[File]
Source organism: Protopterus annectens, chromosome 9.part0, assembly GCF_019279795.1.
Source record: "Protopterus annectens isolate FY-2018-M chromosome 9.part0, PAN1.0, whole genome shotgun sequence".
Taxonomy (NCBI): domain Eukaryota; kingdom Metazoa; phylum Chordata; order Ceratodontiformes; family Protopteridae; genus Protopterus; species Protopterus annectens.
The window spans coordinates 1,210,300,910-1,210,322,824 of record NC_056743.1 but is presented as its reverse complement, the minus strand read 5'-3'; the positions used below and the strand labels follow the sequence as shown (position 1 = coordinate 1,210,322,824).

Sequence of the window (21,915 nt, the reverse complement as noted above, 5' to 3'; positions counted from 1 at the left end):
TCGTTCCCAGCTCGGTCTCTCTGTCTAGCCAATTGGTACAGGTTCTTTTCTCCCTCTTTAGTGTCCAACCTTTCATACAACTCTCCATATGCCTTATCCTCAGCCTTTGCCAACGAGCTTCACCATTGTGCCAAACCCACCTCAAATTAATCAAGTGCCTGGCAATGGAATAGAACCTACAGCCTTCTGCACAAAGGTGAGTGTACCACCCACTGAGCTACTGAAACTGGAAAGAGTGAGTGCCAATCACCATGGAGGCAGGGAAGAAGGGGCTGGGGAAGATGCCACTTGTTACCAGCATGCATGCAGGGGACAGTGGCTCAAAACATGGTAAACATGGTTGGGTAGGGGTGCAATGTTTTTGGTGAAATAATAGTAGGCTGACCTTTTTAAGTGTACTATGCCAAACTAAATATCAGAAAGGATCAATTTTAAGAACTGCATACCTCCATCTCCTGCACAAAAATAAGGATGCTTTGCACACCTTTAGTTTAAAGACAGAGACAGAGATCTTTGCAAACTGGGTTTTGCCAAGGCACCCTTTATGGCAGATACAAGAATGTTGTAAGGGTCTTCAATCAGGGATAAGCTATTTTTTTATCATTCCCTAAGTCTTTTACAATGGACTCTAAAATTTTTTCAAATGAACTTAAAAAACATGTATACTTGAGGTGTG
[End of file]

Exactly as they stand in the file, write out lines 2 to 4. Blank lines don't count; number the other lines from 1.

Source record: "Protopterus annectens isolate FY-2018-M chromosome 9.part0, PAN1.0, whole genome shotgun sequence".
Taxonomy (NCBI): domain Eukaryota; kingdom Metazoa; phylum Chordata; order Ceratodontiformes; family Protopteridae; genus Protopterus; species Protopterus annectens.
The window spans coordinates 1,210,300,910-1,210,322,824 of record NC_056743.1 but is presented as its reverse complement, the minus strand read 5'-3'; the positions used below and the strand labels follow the sequence as shown (position 1 = coordinate 1,210,322,824).